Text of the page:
Taking contrast showers — alternating between hot and cold water during one shower — on the regular can help your body become more adaptable to temperature changes. If contrast showers don’t sound appealing, a lukewarm shower to cool down your body can still help you beat the heat.
When taking a cold shower, don’t do so when coming right out of a hot environment or high temperature. If you are, you can spend some time cooling off in front of the fan before you enter the shower.
If you’re really hot, you could place an ice pack or a cool, wet towel on your pulse points: your wrists, ankles, the crooks of your elbows, and the backs of your knees. Just be sure to cover your skin with a towel to protect it from getting too cold.
By applying something cold to your pulse points, you can cause your body temperature to reduce very quickly and feel cooler. This is an old-school method, but it’s still very effective.
Most of the tips above are for nighttime because you feel hot the most when you’re sleeping. So, apply some of them before you go to bed. Surely we can all agree that these tricks have both pros and cons. On the one hand, spraying a sheet with water and using it to cool yourself down doesn’t cost much. On the other hand, most of them won’t work for a long period of time.
For some people it’s obvious — duh, why would I splurge on air conditioning for a tiny room I don’t even own?
It’s true: even the cheapest AC unit is costly and will spike your electric bill. Also, so many of us rent that you might simply run into the issue of your landlord not allowing it. Or it may be your tiny office at work we’re talking about, and then the decision is out of your hands.
Or maybe you live in a country where there’s just a couple of decently warm weeks in a year — if you’re lucky — and AC is not common or easily available. You’re not alone! People in many countries don’t use air conditioning in households or offices.
You might also be avoiding using an AC because of its impact on the environment. Air conditioners do impact the environment, like any other machine burning fossil fuels, which is why you might be trying to cool your whole house down the old-school way. Of course, you can purchase an eco-friendly AC, but that sounds quite expensive for a tiny room, doesn’t it?
If you dive deeper into what AC units entail, you’ll find plenty of drawbacks. For instance, did you know that having a runny nose all throughout the summer is often caused by air conditioning and the stark difference of temperatures it creates compared to the outdoors? It also dries out the air, which is not good for your health. And if you don’t have the AC filters cleaned regularly, it can aggravate other respiratory problems, such as allergies.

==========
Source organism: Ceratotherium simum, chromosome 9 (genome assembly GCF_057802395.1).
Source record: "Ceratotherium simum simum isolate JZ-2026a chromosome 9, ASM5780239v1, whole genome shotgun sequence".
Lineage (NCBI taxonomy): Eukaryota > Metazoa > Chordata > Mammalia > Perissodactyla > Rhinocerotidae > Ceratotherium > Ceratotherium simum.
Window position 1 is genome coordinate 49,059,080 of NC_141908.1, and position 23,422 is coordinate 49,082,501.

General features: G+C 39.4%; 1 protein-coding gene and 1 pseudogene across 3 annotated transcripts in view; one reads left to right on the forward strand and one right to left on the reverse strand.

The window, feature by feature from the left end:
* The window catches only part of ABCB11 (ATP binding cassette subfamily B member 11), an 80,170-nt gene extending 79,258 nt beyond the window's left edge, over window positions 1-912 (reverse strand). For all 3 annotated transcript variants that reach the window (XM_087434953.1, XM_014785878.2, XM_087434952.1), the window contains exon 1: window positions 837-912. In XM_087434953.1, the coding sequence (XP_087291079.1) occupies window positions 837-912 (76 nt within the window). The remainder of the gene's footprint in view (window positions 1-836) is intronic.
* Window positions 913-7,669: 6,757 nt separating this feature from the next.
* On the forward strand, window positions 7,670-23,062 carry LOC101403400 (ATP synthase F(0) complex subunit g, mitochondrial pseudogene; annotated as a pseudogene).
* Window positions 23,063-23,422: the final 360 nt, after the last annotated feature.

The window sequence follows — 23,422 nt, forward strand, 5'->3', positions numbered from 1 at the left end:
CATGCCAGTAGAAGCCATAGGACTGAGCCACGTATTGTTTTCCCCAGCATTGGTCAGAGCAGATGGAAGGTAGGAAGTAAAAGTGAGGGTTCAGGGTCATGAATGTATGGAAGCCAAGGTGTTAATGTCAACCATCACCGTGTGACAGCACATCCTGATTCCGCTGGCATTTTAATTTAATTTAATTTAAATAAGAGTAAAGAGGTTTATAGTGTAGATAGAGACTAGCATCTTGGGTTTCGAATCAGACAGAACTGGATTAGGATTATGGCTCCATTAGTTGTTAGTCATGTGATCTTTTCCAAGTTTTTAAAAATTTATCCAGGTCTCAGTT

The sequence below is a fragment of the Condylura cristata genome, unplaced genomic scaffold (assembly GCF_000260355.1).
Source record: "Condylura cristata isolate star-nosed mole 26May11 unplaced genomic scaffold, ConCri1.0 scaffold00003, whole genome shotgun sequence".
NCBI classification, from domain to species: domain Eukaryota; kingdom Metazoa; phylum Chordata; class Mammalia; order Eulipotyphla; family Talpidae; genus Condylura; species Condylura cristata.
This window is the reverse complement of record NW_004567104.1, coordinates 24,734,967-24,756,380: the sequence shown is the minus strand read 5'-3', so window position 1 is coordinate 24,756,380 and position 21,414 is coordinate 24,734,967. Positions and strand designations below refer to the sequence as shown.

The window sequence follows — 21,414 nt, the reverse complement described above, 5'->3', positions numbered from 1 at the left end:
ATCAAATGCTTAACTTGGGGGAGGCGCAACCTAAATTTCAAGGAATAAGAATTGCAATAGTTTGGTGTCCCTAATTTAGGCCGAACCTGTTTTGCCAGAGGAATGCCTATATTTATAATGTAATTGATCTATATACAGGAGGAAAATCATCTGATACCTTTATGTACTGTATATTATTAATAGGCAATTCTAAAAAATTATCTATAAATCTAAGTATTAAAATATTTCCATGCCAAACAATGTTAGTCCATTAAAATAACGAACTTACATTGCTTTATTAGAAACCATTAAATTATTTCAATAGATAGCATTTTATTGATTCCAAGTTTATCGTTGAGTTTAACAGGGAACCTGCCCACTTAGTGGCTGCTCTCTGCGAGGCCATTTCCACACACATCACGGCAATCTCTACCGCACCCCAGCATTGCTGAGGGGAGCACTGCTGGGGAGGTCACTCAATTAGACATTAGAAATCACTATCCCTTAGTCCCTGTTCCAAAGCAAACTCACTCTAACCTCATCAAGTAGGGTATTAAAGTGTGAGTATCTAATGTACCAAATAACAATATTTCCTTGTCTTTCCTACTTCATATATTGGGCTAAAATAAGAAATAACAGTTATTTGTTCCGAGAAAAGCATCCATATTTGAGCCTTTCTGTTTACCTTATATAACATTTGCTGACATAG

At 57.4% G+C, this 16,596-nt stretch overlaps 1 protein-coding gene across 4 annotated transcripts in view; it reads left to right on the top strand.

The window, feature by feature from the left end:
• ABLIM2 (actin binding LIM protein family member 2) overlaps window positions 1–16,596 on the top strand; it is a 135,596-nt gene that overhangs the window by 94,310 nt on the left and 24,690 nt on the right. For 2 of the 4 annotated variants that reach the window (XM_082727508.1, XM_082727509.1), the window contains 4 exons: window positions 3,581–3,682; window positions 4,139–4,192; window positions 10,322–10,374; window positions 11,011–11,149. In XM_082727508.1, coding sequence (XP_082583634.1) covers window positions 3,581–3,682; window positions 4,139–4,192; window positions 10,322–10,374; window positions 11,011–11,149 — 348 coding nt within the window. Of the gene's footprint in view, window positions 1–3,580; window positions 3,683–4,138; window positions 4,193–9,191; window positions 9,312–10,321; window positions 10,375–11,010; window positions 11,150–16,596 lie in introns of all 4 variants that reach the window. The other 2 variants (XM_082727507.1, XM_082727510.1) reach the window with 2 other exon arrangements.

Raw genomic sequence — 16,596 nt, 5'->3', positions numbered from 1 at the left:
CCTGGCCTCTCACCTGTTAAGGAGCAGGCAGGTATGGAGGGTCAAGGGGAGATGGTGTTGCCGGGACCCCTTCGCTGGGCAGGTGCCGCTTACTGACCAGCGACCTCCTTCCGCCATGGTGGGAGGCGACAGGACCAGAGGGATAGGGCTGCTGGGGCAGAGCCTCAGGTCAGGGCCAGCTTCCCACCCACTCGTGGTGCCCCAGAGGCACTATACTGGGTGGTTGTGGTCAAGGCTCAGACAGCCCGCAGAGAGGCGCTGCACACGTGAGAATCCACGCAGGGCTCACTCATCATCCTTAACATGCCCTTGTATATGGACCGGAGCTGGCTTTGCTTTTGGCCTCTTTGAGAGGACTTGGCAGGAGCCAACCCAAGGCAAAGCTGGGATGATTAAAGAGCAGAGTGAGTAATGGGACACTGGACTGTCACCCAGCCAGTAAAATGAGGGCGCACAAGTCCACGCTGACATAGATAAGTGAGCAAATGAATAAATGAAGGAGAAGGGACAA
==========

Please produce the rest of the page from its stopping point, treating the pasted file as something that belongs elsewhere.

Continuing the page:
Air conditioners also contribute to noise pollution, as do other electrical appliances. It’s not the loud sounds that cause tinnitus, yet the constant buzzing can affect your mental health.
So, if installing an AC is out of the question because it’s expensive or you rent your apartment or you’re on the fence while considering the drawbacks, are there any other effective ways to cool down a small space? Ones that won't make you put a bucket of ice near your office chair or sleep under a wet towel?
And what if mosquitoes come in while you open the windows at night or you don’t have enough windows to create a cross breeze? After all, you can’t keep on struggling to keep cool through old-fashioned methods.
The good news is that air conditioning is not the only alternative to using electric fans or DIY-ing other tricks. There is one solution you can try that won’t affect your health, energy bills, or the environment at the same time.
Even with this, it will still cool yourself or your personal space more cost-effectively than an air conditioner would.
Evapolar is a personal evaporative cooler that is:
- Effective. It can decrease the temperature of your personal space, by 17 degrees C (62 F), unlike a fan that simply aids air circulation.
Because of this, even if you turn it off, the room still remains cold for a while because the temperature has been increased, but if you use a fan, the room goes back to being hot.
- 3-in-1. Evapolar not only cools but also purifies and humidifies the air. It's not a full replacement for purifiers and humidifiers, but it gives more than just cool air, unlike an AC that dries out the air.
So, you don’t have to worry about having a runny nose or dry skin because of an air conditioner, because Evapolar leaves you with clear and humidified air.
- Eco-friendly. It doesn’t use Freon as AC units do, which is only relatively safe for you and the environment. Instead, it uses non-organic fibers on the filters that don’t allow mold and bacteria to spread.
Even with ACs, if there’s a leak, you can’t smell the chemical, but you will inhale it, which is harmful to your health. If you want to reduce your global footprint and protect your health, and that’s why you’re avoiding using an AC, you can use Evapolar instead.
- Energy-efficient. Unlike an AC, it will not increase your electric bills, because it consumes only 7.5W — approximately 100 times less power than standard split systems. Together with an affordable price, it makes it a great alternative to air conditioners.
From the purchase price to maintenance like cleaning filters, you spend a lot of money on AC apart from electric bills. Evapolar is affordable to purchase, run, and maintain, and you don’t have to be worried whenever you get the bill.
Also, many people consider Evapolar the best solution for the problem of cooling a personal space, as it cools a person in a natural way and prevents exhaustion and dehydration.
It solves the problems of affordability, physical and mental health, environmental friendliness, and even dealing with your landlord.
Using an evaporative cooler is natural and effective in cooling you and your personal space, and it’s ideal for you because of your small space.
There are lots of ways to keep a small room cool during summer, from taking advantage of pressure points to opening and closing your windows and doors strategically. Even with this, some methods just don’t work as well as having an AC, especially when the summer heat strikes. It all depends on personal preferences and, of course, one’s budget.
Since you’d prefer living without an AC, we have the ideal solution that works for you. The best solution is to cool down your own self and stay hydrated. Evapolar is a great fit for the job, as it evaporates cool air while humidifying the space. You can protect yourself, your money, and the environment at the same time with Evapolar.